That one. What a gem. I did not see that coming. Who knew that perma-smile hid such a sharp, perceptive mind? 

And what did Bill do with that delicate little philosophical invitation, that perfect pass floating in a summer sky towards the touchdown line. 

He dropped it like a soft boiled egg. 

Purist? Who me?  He cowered. The author of the best purist memoir in surfing, won a freaking Pulitzer for it, took cover.

He squibbed it so hard. 

That was the chance to get deep with the person who makes Kelly’s wave look like the divine dance that once only nature provided. 


Sorry Bill, your book was fab but the essay blew goats. Too much Slater Kool-Aid, not enough fact checking. 

Watch: Made in the USA! Your Guide to Great American Surf Co’s!

Can you imagine anything more American than Futures Fins from Huntington Beach?

New Jersey changed me. You may recall that I was there earlier in the year in order to coordinate our Fairytale Wetsuit shoot featuring the wonderful Tommy Ihnken though, before leaving I will admit that I wasn’t thrilled.

The Garden State doesn’t have the best reputation, see, and I never liked Zack Braff. I thought it was going to be bad, slow, ugly with bad, slow, ugly food and bad, slow, ugly people.

I could not have been more wrong.

An energy crackled in the air. Crackled off the boardwalk, through the streets, from The Stone Pony where Bruce Springsteen first played. I fell in love with New Jersey and its everything but mostly its pork rolls and, in turn, fell in love with America again.

Behind those industrial walls in a bland industrial park, Futures feels like a cross between Willy Wonka’s Chocolate Factory and a Detroit, Michigan Ford plant. Dreams are being dreamed in the front. Dreams are being milled in the back.

This country, to many, seems a train wreck but it’s also a grand train wreck with Bruce Springsteen crooning blue collard anthems and Americans drinking Coors and Coors Light and those Americans manufacturing. Americans like the ones at Futures Fins in Huntington Beach manufacturing fins that make your board go better.

Behind those industrial walls in a bland industrial park, Futures feels like a cross between Willy Wonka’s Chocolate Factory and a Detroit, Michigan Ford plant. Dreams are being dreamed in the front. Dreams are being milled in the back. Brett Simpson’s American spirit floats and inspires and Brett Simpson’s actual body (feat. his spirit) shows up from time to time as well. It is, truly, a wonder to watch the time, the effort and the skill put into these fins.

True labors of local love.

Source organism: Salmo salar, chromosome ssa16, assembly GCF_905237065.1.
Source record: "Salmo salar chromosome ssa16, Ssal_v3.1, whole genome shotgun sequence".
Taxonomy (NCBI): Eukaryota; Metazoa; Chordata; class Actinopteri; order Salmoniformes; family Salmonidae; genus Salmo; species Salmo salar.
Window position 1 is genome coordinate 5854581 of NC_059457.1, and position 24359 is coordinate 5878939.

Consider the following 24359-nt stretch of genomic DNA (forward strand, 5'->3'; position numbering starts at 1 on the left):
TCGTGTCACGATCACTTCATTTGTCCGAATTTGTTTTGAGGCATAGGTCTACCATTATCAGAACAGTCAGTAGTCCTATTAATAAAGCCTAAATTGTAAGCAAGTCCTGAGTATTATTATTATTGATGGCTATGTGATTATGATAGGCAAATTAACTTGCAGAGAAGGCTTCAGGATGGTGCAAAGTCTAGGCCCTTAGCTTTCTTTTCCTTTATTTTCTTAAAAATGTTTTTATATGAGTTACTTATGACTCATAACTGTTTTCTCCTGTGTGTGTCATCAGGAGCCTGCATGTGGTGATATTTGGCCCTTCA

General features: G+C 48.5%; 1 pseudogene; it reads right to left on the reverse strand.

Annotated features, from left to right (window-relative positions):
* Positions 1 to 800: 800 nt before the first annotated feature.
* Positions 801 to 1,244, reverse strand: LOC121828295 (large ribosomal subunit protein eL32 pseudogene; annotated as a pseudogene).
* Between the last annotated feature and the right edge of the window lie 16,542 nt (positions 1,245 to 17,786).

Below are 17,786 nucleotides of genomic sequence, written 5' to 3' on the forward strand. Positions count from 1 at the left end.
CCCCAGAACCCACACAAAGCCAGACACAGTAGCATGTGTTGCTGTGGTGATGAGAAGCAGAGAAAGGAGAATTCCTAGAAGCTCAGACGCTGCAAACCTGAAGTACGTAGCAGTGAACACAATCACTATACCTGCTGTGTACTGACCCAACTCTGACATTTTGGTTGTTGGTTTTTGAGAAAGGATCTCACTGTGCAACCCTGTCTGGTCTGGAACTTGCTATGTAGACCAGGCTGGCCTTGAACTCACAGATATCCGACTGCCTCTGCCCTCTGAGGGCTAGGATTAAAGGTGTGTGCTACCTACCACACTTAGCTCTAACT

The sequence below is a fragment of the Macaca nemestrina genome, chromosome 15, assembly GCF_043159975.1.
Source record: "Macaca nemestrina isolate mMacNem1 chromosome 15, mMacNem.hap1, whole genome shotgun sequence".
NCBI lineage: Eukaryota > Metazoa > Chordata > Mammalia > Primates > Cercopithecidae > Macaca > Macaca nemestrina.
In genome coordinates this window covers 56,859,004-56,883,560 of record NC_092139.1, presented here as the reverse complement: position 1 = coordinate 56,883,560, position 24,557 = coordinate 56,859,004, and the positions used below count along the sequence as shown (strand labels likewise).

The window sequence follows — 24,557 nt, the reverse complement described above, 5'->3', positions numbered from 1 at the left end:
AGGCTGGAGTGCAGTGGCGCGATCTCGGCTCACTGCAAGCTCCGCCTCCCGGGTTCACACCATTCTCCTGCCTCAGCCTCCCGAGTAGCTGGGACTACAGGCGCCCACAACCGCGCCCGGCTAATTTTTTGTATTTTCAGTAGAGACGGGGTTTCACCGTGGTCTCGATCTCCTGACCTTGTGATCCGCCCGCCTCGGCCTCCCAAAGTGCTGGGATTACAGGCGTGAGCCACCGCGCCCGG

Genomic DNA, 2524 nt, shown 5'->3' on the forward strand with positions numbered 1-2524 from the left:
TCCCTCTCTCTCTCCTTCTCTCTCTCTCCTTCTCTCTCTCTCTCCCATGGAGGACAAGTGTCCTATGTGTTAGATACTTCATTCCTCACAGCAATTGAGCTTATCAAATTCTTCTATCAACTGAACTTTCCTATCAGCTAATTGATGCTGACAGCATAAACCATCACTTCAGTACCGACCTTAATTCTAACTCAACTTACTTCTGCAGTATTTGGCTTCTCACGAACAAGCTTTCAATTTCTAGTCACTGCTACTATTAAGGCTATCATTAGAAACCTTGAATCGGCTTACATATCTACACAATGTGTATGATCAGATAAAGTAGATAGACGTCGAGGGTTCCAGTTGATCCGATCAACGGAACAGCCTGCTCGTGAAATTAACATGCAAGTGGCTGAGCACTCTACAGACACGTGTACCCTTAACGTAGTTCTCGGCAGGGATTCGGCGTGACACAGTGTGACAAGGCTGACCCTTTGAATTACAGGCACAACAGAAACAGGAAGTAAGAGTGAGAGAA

And can you imagine anything better? Anything more American?

Watch this little tour and if you don’t feel inspired then get the hell out with all the other draft dodgers and flag haters.

Technology: The modern poetic mysticism of served internet advertisements!

The World Surf League is gifted a new moniker!

At this point we are, every one of us, very used to being served advertisements as we wander the vast digital world. Even though I am co-owner of a robust website chronicling the joys of a surfing life, I know very little about how it all works. There is an instant marketplace, I think, where brands or products bid for on site real-estate and that real-estate can also be sold outright.

The World Surf League made a robust media buy ahead of the Pipeline Master in Tender and Loving Memory of Andy Irons. It purchased advertisements across surf media, from Stab to The Inertia, from Surfer to Surfer Today with only li’l old us being left in the instant marketplace, where Gamestop and Volvo bash each other for access to your eyeballs.

Oh, I don’t mind being forgotten by the World Surf League for I, like some ancient Chinese mystic, enjoy reading the served advertisements like tea leaves. You of course know the served ads reflect both you, your personal browsing history, and the collective zeitgeist of the website you are visiting. The sage can peer deeply into this bowl and discern greater truths about the universe and greater truths about himself through this process.

Yesterday, for example, right after it was announced that the World Surf League had suspended a hard-working young man for doing what surfers on the North Shore do, I was served a Chicken of the Sea advertisement right where the World Surf League advertisement would have gone had they purchased the slot like they did everywhere else.